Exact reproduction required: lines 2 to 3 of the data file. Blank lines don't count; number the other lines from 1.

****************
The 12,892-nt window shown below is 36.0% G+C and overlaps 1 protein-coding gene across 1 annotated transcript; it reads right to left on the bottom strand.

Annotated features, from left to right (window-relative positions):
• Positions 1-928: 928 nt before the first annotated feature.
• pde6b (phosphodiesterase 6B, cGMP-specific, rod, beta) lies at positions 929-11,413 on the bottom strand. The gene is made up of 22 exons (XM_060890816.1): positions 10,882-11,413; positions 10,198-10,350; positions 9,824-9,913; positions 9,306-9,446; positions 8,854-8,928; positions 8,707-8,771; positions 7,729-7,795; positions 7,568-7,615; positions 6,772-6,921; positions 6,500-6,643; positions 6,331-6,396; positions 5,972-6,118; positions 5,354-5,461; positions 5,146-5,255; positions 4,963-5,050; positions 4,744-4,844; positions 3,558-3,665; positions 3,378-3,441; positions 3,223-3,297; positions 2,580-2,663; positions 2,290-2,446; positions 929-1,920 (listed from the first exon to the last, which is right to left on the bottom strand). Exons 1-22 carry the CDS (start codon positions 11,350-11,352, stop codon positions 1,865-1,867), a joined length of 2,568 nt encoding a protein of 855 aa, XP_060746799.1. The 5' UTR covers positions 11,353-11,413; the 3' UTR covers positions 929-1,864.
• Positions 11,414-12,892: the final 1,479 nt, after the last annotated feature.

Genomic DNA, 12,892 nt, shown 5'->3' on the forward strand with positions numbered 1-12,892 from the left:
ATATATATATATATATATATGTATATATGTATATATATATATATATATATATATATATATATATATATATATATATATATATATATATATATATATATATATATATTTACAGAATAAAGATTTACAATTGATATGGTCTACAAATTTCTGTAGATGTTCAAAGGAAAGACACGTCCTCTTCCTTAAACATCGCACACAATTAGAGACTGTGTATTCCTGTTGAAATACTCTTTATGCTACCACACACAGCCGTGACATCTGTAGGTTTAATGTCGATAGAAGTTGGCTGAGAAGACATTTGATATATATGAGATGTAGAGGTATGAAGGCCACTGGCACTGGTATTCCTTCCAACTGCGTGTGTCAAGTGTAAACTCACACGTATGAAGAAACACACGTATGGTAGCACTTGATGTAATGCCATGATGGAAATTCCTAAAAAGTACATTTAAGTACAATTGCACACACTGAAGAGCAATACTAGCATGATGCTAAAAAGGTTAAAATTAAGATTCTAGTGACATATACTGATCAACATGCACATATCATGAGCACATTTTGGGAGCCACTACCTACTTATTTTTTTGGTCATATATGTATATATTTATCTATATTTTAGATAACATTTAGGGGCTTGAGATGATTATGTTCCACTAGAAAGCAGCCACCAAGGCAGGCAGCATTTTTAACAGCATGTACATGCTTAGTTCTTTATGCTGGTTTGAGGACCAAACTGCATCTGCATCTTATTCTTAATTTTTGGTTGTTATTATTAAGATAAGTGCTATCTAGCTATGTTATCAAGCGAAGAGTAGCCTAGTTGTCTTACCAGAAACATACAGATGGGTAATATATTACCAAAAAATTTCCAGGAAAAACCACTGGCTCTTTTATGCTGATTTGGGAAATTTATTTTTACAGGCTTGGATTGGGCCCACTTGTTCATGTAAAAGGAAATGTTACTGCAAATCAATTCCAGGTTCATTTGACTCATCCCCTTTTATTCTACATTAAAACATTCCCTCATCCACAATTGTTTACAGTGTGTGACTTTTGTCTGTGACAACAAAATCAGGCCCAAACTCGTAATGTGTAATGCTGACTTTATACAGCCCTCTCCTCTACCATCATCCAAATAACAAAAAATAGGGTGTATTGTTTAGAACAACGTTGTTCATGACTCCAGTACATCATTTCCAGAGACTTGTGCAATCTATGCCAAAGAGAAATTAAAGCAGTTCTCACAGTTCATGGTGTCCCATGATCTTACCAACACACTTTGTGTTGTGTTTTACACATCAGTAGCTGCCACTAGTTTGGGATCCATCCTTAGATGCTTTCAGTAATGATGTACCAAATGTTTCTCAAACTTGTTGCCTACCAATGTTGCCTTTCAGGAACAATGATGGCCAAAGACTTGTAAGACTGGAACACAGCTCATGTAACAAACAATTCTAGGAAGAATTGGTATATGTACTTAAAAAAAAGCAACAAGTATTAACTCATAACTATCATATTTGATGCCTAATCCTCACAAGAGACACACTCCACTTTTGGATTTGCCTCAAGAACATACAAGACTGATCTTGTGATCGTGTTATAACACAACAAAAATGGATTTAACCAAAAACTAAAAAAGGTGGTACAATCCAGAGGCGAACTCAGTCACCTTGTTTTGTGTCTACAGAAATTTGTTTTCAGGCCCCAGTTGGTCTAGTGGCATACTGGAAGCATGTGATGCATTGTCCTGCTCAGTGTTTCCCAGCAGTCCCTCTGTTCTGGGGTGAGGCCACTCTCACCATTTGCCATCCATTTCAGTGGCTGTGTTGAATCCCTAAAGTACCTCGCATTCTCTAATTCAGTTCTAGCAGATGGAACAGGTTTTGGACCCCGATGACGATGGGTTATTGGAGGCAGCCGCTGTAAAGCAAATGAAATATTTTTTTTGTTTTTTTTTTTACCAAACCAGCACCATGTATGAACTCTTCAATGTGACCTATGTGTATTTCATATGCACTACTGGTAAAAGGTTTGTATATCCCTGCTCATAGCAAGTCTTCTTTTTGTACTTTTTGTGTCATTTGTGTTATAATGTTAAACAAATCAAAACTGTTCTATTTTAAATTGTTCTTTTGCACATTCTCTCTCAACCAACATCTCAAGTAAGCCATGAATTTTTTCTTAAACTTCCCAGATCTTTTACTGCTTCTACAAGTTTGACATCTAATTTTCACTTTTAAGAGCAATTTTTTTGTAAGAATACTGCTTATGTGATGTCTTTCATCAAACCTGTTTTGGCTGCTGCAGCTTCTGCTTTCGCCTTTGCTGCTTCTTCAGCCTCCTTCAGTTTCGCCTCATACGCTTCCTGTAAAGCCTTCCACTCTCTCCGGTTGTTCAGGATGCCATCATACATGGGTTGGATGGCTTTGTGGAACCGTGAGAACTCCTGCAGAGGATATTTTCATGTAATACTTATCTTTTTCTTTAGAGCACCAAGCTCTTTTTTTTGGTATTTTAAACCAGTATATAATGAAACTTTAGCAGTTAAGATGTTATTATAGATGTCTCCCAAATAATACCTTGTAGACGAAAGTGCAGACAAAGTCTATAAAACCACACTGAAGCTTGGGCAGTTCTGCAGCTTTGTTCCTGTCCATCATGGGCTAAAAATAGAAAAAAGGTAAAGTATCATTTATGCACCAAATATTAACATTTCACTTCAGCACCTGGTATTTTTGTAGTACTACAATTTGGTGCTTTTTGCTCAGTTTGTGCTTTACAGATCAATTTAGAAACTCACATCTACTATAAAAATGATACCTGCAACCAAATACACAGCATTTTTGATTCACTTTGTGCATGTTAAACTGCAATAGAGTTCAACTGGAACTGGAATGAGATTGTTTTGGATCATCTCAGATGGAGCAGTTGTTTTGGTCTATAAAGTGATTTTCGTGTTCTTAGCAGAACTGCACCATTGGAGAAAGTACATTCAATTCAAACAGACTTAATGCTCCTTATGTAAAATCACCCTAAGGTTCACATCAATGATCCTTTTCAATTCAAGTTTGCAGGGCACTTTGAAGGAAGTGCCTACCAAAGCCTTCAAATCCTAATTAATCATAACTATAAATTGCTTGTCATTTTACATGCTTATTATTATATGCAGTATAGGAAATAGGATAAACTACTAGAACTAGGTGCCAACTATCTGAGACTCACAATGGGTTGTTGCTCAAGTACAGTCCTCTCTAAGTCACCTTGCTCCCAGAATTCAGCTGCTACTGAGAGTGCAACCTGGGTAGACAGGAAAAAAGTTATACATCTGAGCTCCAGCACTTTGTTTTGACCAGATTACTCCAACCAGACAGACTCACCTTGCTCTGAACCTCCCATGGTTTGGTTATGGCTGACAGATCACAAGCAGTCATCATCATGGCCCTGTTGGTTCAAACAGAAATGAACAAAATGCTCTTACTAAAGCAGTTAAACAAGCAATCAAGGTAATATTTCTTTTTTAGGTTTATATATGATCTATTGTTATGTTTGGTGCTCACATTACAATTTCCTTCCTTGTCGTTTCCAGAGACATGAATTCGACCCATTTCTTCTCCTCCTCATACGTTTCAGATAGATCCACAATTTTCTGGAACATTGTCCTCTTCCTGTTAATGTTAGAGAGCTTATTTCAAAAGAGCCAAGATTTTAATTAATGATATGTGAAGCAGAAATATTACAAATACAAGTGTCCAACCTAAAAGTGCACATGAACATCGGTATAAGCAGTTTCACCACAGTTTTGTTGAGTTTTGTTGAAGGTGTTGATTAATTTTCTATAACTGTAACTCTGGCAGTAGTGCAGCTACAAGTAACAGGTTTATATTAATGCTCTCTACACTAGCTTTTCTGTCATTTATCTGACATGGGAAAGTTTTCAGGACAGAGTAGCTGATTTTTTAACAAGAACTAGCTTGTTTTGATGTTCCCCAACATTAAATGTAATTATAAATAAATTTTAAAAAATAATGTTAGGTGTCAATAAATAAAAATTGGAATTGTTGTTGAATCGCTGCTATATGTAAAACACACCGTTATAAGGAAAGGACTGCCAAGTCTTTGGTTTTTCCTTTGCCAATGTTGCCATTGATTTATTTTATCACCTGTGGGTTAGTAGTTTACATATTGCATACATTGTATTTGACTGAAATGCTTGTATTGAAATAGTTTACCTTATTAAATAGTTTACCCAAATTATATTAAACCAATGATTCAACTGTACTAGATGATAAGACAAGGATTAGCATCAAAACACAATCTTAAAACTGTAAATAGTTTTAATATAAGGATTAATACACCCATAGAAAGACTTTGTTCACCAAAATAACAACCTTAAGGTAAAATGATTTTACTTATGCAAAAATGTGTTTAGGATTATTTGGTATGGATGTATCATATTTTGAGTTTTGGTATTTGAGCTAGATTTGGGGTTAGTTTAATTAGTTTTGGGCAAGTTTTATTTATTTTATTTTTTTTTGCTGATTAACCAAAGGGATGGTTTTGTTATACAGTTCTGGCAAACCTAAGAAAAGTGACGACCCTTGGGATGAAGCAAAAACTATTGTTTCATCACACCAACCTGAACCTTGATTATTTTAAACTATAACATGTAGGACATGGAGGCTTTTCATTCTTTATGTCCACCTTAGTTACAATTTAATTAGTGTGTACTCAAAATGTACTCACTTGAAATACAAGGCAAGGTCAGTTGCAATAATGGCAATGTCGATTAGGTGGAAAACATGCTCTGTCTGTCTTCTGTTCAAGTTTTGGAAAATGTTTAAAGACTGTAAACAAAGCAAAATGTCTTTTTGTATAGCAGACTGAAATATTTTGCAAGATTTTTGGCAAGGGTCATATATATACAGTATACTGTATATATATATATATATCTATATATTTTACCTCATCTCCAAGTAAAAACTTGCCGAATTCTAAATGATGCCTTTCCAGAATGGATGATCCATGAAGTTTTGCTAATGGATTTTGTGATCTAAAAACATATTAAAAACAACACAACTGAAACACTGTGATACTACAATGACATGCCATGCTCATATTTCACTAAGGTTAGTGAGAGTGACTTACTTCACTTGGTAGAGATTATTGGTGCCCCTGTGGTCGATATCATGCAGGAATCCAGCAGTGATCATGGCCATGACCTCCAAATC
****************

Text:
Annotated features, from left to right (window-relative positions):
• Positions 1-928: 928 nt before the first annotated feature.